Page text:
Overall business confidence in the North East rose for a second month during March, climbing two points to 10 per cent according to the latest Business Barometer from Lloyds Bank Commercial Banking.
Companies in the North East, surveyed between 1st and 15th March, reported higher confidence in their own business prospects, up eight points to 15 per cent, while firms’ economic optimism fell three points to four per cent. Together, this gives an overall confidence of 10 per cent, up two points on February.
Hiring intentions show that a net balance of seven per cent of businesses in the region expect to recruit more staff during the next year, dipping one point on last month’s figure.
Across the UK, overall confidence climbed six points to 10 per cent as firms’ optimism about the economy and their confidence in their own prospects bounced back from February’s lows.
Nationally, companies’ confidence in their own business prospects rose seven points to 20 per cent but firms are evenly split on whether they feel optimistic or pessimistic about the economy.
The Lloyds Bank Business Barometer questions 1,200 businesses monthly and provides early signals about UK economic trends both regionally and nationwide.
Kelly Green, regional director for the North East at Lloyds Bank Commercial Banking, said: “This month’s results indicate that resilient North East businesses are maintaining an optimistic outlook, despite ongoing domestic and global uncertainty.
“It’s particularly encouraging to see firms reporting increased confidence in their own business prospects, possibly buoyed by the recent announcement of funding for the Borderlands Growth Deal, which is set to boost the region’s development.
“I look forward to seeing businesses across the North East building on this upswing in confidence and investing in their future growth. As they do, we’ll be by their side, lending up to £700m to companies across the region in 2019 to help support growth and investment.”
Across the North East, a net balance of four per cent of businesses said they felt that the UK’s exit from the European Union was having a negative impact on their expectations for business activity, compared with 12 per cent a month ago.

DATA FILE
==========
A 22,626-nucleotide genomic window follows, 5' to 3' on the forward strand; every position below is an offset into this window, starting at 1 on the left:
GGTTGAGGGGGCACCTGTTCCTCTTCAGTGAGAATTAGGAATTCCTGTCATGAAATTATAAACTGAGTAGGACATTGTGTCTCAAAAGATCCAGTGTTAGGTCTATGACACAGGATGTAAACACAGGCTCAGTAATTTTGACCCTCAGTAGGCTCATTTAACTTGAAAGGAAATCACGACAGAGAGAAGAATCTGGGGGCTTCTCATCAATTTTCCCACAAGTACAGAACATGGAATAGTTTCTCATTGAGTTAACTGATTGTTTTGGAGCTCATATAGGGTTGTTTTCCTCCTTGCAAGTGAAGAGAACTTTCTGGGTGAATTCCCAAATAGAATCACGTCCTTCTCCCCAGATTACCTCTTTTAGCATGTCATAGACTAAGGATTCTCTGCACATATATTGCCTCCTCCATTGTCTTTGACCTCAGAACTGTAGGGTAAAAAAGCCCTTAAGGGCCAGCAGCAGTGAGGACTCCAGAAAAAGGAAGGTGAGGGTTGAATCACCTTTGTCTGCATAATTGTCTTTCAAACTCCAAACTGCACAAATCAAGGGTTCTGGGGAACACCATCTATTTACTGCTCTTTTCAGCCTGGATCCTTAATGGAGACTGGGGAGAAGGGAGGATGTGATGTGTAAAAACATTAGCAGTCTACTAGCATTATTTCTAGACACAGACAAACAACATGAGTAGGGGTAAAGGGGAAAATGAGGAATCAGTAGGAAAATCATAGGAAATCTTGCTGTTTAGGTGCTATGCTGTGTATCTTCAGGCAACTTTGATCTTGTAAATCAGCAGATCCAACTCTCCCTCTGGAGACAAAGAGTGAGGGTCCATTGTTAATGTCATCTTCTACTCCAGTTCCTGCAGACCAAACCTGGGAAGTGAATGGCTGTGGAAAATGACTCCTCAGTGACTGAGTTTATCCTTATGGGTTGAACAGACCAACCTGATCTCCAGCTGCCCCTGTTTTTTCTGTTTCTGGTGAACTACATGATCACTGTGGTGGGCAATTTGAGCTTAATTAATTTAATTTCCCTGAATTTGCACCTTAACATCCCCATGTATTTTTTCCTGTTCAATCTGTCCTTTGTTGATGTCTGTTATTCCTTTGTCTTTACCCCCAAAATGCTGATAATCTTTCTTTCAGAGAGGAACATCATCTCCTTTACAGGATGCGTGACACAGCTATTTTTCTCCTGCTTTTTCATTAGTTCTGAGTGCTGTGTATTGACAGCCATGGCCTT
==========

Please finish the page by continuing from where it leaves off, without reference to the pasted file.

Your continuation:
National and sector picture
Businesses in Yorkshire were the most confident, at 21 per cent, ahead of the East Midlands (18 per cent) and London and the West Midlands (both at 17 per cent).
Those in Scotland were the least confident, with an overall confidence of minus three per cent, 13 points below the national average.
The overall confidence of businesses in the retail sector rose by eight points to reach a four-month high of 22 per cent. Services made an 11-point improvement to seven per cent, but continued to lag behind other sectors.
However, the overall confidence of manufacturing and construction firms fell for a second month, to 10 per cent and 13 per cent respectively, suggesting the outlook in both sectors has dimmed since the start of the year.
Hann-Ju Ho, Senior Economist, Lloyds Bank Commercial Banking said: “The strengthening of confidence in the first half of this month provides some solace in light of recent pessimism, and there has been a slight improvement in firms’ expectations about the impact of the UK’s departure from the EU.
“However, levels remain below the long-term average and continue to show volatility as political negotiations continue.”